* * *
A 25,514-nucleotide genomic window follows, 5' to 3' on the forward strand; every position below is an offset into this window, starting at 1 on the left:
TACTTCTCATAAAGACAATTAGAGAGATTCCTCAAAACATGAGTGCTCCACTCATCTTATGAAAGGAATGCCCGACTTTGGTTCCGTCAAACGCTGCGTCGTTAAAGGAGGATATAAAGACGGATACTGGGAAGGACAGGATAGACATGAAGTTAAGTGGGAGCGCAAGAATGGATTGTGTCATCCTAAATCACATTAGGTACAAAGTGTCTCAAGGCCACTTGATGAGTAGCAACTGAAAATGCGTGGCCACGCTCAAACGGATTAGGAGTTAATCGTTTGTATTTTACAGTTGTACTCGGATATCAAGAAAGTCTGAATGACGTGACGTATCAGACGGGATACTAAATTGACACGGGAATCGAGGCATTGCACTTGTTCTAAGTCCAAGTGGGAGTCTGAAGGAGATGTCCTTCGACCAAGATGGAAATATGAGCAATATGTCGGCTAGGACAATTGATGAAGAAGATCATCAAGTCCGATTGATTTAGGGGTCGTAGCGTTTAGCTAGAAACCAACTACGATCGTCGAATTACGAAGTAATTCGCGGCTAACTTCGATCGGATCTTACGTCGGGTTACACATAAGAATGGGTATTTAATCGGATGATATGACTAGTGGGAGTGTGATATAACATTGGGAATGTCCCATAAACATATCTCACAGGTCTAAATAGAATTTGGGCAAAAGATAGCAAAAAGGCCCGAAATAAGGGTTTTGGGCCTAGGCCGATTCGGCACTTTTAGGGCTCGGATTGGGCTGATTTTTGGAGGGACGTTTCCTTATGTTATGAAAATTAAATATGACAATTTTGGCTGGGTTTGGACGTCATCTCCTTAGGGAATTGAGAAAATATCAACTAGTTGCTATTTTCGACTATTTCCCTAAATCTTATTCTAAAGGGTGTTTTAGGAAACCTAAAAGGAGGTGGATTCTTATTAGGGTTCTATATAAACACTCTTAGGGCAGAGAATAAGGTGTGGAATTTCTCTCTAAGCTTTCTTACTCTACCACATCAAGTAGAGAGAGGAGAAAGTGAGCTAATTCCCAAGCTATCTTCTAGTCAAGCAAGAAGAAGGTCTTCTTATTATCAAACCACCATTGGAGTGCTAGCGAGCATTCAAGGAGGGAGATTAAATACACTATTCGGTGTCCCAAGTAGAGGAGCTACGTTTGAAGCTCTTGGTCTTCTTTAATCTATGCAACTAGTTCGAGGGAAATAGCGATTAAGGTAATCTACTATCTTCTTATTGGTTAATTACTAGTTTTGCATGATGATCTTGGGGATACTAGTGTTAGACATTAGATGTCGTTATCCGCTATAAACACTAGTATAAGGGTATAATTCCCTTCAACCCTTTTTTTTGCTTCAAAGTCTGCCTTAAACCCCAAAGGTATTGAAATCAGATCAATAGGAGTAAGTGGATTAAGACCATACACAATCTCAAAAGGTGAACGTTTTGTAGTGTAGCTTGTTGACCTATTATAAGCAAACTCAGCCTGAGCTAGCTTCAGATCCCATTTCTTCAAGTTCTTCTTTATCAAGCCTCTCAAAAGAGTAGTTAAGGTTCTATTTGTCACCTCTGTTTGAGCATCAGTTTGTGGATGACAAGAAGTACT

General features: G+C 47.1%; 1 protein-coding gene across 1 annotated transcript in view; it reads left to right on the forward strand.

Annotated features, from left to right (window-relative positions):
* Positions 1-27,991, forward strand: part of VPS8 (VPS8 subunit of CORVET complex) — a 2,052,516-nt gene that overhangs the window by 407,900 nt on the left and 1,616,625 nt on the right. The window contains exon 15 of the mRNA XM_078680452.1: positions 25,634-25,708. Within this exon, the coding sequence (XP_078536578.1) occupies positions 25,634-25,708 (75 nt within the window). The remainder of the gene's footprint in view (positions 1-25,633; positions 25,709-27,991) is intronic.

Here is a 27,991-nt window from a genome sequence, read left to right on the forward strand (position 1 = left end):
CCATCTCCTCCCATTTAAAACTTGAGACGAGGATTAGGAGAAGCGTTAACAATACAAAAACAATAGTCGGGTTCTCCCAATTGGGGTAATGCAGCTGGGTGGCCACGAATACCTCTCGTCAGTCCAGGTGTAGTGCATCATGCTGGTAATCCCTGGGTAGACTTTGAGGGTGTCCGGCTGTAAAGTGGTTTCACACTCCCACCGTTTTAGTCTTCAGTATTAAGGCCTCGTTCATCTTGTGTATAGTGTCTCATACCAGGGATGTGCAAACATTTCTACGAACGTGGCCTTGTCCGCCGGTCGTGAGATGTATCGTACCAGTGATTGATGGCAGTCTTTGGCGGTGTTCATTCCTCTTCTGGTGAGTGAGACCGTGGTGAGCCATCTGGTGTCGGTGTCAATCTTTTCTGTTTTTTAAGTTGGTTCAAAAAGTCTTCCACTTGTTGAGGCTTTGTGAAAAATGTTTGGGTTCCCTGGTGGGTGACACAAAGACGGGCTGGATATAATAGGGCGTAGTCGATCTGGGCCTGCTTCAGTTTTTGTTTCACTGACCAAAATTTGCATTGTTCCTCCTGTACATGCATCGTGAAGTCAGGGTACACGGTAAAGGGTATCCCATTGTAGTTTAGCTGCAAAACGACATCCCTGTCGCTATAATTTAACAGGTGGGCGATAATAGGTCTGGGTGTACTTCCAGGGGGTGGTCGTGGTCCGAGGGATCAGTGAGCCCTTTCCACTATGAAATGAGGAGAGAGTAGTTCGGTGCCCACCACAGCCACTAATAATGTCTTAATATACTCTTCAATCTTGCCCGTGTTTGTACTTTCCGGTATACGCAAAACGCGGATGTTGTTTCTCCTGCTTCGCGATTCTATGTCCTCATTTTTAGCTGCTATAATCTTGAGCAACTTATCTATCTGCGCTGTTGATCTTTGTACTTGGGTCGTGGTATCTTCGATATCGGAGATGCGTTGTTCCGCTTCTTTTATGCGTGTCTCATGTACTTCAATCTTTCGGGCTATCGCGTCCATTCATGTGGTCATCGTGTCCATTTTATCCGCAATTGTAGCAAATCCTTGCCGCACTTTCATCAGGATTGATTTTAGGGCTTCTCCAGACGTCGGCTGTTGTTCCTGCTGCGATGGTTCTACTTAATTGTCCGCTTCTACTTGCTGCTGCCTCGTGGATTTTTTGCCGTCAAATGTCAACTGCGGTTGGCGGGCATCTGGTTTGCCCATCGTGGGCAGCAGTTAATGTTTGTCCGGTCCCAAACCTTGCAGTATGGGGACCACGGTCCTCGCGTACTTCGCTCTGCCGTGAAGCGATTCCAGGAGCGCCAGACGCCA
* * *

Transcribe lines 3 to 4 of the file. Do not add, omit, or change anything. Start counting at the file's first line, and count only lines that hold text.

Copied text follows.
General features: G+C 47.1%; 1 protein-coding gene across 1 annotated transcript in view; it reads left to right on the forward strand.

Annotated features, from left to right (window-relative positions):